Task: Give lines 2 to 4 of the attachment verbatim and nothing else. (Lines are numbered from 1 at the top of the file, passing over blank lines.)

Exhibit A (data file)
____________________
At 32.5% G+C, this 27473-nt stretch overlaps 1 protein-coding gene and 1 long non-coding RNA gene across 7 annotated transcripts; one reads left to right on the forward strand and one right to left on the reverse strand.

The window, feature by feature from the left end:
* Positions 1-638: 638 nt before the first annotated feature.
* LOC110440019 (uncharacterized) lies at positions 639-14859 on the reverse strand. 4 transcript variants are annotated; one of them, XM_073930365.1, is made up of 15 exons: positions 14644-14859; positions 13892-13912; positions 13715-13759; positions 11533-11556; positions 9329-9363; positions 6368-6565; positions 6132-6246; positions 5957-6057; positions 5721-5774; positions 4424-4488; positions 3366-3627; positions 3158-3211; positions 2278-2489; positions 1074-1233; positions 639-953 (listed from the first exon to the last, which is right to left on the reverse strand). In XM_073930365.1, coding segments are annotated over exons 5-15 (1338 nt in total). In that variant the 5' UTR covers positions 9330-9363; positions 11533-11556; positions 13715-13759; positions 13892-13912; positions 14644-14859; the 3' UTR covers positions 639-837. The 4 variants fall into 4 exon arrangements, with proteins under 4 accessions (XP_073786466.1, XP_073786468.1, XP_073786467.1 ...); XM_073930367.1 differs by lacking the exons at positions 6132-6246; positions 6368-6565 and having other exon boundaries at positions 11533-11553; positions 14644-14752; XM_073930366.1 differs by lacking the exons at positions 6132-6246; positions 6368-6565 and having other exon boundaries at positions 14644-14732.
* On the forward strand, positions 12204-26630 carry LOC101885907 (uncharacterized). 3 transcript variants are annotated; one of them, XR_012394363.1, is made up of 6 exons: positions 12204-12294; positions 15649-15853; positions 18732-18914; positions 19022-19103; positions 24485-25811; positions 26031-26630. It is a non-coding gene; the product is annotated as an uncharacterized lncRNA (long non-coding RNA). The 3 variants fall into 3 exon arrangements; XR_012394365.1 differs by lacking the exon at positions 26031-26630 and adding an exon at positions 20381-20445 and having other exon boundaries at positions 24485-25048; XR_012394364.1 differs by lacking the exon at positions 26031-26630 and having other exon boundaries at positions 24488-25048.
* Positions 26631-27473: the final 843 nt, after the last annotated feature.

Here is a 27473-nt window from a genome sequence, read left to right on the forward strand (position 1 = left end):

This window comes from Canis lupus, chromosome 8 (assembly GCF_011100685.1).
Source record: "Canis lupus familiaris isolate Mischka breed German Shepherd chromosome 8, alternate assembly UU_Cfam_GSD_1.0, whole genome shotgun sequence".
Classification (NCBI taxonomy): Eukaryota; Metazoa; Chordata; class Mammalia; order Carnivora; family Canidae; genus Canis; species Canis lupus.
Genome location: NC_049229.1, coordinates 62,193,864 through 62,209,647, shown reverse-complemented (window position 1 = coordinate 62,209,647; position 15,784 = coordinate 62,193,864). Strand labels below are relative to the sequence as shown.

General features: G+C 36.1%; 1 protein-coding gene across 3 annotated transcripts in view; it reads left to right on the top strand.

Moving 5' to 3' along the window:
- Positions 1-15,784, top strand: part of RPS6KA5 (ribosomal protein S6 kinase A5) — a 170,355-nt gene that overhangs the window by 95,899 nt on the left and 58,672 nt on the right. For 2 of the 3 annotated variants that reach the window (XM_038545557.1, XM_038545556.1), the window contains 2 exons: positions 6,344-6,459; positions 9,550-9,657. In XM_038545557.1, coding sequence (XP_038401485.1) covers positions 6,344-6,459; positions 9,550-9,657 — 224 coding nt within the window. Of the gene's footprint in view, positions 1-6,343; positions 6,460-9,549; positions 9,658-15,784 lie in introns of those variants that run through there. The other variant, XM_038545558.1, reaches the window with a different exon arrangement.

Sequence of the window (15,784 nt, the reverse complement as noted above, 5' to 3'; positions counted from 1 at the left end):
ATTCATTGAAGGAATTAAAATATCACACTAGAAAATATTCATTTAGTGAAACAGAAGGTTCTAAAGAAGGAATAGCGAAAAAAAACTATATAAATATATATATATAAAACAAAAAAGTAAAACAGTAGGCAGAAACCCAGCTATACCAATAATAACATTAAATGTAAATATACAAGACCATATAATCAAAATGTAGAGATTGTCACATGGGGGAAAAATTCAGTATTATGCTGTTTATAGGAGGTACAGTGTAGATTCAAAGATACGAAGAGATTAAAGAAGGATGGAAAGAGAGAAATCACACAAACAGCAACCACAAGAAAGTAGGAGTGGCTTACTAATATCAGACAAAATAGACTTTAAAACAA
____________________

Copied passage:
The window, feature by feature from the left end:
* Positions 1-638: 638 nt before the first annotated feature.
* LOC110440019 (uncharacterized) lies at positions 639-14859 on the reverse strand. 4 transcript variants are annotated; one of them, XM_073930365.1, is made up of 15 exons: positions 14644-14859; positions 13892-13912; positions 13715-13759; positions 11533-11556; positions 9329-9363; positions 6368-6565; positions 6132-6246; positions 5957-6057; positions 5721-5774; positions 4424-4488; positions 3366-3627; positions 3158-3211; positions 2278-2489; positions 1074-1233; positions 639-953 (listed from the first exon to the last, which is right to left on the reverse strand). In XM_073930365.1, coding segments are annotated over exons 5-15 (1338 nt in total). In that variant the 5' UTR covers positions 9330-9363; positions 11533-11556; positions 13715-13759; positions 13892-13912; positions 14644-14859; the 3' UTR covers positions 639-837. The 4 variants fall into 4 exon arrangements, with proteins under 4 accessions (XP_073786466.1, XP_073786468.1, XP_073786467.1 ...); XM_073930367.1 differs by lacking the exons at positions 6132-6246; positions 6368-6565 and having other exon boundaries at positions 11533-11553; positions 14644-14752; XM_073930366.1 differs by lacking the exons at positions 6132-6246; positions 6368-6565 and having other exon boundaries at positions 14644-14732.